Am currently just under halfway through The Shadow of the Wind by Carlos Ruiz Zafon and loving it. Also planning to start Ulysses soon, as part of my effort to read more epic classics this year. It's been over 3 months since I finished War and Peace so ready for another now. I thought June would be a good time to read it, as that's when it's set, but I very much doubt I'll get through it all this month.
Thanks for the review of Lady Susan, Remus. I'd wondered about re-reading it for the same reason, but I think I'll skip it and go straight to the film.
Just picked up HhHH from the library, and hoping that I like it as much as everyone else. I'm part way through The Watchmaker of Filigree Street, but it's atmospheric rather than gripping, and definitely wait a while.
Has anybody read Anatomy of a Soldier? Got it from the library but finding it all a bit wearing. Clever, sure, but it's not really making for a satisfying read. Do I want to carry on?
I've also got The Loney on my pile, but the first few pages haven't yet grabbed me.
Sadik - if you've read it before, I probably wouldn't bother. I think the film has probably taken quite a lot of liberties anyway! It looks/sounds great fun.
14. Tapas, Carrot cake and a Corpse - Sherri Bryan ok it's not going to win any awards and is incredibly short took about an hr but I enjoyed and was non taxing for a flight. The novelty is that the author includes recipes at the back for the tapas and carrot cake.It's a simple murder mystery which was clinched but I will probably pick up the others if cheap as easy reading.
Realised I am reading a lot of trash at the moment whi,st others are reading ullyses.
Anyone any recommendations from this month's kindle deals?
23. Another Agatha Christie The Murder of Roger Ackroyd, a Hercule Poirot and considered one of her best. Quite enjoyable but not my favourite.
Thanks Remus, will carry on with Moriarty but expectations will remain low. It looks to be a quick read and I'm definitely in lazy reading mode at the moment.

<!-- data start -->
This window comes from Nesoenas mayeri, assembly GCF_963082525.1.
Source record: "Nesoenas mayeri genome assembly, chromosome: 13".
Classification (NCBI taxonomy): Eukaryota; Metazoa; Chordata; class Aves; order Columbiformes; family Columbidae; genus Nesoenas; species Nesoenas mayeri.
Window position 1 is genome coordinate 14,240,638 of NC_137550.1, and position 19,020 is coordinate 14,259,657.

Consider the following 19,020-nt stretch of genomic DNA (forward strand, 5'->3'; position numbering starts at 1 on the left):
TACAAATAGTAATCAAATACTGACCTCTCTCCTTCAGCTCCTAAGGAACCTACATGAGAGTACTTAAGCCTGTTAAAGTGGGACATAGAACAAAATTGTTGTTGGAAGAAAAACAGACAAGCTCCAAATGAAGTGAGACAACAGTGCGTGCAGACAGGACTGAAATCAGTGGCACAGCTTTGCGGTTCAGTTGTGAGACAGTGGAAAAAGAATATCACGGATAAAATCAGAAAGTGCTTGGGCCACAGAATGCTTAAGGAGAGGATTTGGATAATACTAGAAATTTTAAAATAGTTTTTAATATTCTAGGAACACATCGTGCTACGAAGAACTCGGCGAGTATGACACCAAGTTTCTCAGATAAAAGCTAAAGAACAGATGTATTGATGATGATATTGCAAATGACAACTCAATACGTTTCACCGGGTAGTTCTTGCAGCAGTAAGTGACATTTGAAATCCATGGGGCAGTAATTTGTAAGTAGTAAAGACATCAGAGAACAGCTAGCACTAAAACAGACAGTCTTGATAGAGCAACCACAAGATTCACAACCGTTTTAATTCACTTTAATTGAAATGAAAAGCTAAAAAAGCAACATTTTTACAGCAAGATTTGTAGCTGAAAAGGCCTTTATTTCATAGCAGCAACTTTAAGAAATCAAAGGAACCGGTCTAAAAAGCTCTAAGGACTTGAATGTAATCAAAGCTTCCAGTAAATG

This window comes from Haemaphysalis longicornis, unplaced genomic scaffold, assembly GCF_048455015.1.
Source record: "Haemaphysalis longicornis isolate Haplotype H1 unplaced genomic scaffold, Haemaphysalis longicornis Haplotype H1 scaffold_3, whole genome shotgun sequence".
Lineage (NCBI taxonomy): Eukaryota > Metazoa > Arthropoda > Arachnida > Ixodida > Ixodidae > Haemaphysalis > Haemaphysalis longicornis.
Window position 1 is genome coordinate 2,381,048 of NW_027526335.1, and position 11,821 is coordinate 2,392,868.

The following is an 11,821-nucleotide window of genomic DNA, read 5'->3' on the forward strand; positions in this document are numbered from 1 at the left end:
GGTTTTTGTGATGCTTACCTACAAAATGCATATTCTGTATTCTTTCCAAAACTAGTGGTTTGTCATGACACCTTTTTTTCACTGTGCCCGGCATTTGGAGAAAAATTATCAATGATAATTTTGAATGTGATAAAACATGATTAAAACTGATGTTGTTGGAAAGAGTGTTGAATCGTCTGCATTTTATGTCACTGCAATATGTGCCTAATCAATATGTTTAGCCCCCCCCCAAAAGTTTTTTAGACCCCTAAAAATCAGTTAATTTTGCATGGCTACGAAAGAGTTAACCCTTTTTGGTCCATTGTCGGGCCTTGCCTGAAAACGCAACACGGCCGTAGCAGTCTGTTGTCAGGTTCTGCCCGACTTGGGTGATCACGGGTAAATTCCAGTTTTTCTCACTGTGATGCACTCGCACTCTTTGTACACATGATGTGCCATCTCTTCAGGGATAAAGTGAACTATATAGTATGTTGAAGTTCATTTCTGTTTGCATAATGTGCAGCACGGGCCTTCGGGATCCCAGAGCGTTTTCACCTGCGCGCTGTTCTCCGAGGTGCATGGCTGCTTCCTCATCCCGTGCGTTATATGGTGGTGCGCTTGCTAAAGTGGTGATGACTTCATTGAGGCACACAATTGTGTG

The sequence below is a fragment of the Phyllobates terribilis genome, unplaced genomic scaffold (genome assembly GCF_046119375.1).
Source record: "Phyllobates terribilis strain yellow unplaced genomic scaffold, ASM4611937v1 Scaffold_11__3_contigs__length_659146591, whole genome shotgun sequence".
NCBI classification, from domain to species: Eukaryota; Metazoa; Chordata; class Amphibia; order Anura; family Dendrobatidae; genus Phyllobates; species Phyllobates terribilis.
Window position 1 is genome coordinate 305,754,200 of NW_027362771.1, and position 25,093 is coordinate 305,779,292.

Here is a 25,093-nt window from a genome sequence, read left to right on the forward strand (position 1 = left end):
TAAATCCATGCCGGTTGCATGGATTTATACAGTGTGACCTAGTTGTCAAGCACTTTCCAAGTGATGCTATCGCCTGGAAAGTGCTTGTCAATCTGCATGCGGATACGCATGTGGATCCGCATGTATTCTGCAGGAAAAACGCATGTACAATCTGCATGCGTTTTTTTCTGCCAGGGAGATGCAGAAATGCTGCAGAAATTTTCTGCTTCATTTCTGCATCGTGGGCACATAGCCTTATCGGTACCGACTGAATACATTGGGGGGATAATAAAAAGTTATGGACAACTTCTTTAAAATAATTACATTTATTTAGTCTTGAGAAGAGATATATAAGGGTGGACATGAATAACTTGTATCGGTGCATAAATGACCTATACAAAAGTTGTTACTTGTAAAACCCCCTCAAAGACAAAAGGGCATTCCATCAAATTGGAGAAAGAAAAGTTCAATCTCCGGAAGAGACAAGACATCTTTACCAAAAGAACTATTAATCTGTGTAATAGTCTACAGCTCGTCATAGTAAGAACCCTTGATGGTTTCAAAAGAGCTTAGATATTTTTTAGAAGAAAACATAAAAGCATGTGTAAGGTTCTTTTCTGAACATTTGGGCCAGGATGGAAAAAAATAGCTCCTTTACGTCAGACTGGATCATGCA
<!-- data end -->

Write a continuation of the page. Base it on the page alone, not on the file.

80. Life Swap by Jane Green
Single Londoner swaps lives with married American mum to see if the grass is greener. This was ok but predictable and the first half dragged as they don't even do the swap until halfway through. I did like that the ending for one character wasn't the usual neat ending.
Alan Bennett's fabulously entertaining novella, The Uncommon Reader, is just £1.09 today on Kindle.
Aagh- I had fallen off the thread, caught up yesterday, and my post didn't post- so apologies if I misname anyone!
Sadiq I am amused you went back to the CC fanfic- did you find it funny? I haven't read any for ages!
Chessie, I love Jean Ure- don't think I have read them all as some are hard to find, but Dance for Two is probably my favourite- how about you?
Cheddar (I think!) thank you for the Illona Andrews rec- I did have to renew it 3 times, but I did finish it, which is good going for me at the moment! I liked it a lot better than the Kim Harrison.
24) *disclaimer by Renee Knight*- this has been reviewed already, it's an easy read but the plot twist is a bit obvious.
25) *An Inspector Calls*- ds2's gcse text- I did enjoy and would like to see it performed, but when reading it did feel a bit like the moral was being hammered home. I noticed a teacher pp had also read it- any top tips for analysis?
26) Gunmetal Magic by Illona Andrews- urban fantasy, quite well done, although I felt the narrative voice for this character (Andrea Nash) was not distinct from their (husband and wife writing team) other lead character, Kate Daniels.
Thanks to lots of posters for recs- have started Thinking Fast and Slow, so will probably struggle to keep up again!!
25. All Fall Down by Jennifer Weiner. I don't read chick lit much these days - mainly because you lot make sure I keep my kindle topped up with good stuff! - but if I am in the mood, then Jennifer Weiner is one of the best IMO. An easy read, fast-paced, funny and touching. Less predictable than others of this genre.
26. The Quickening Maze by Adam Foulds. An intriguing tale set in a 19th century private asylum and based on true events. The characters include the owner Dr Allen, his wife and children, poets Alfred Tennyson and John Clare, and various other inmates, employees and family members. Near the beginning I thought that this wasn't quite my thing, but the characters are well drawn and the writing is rather beautiful. I ended up enjoying this.
Join the discussion
Registering is free, easy, and means you can join in the discussion, get discounts, win prizes and lots more.Register now
Already registered with Mumsnet? Log in to leave your comment or alternatively, sign in with Facebook or Google.
Please login first.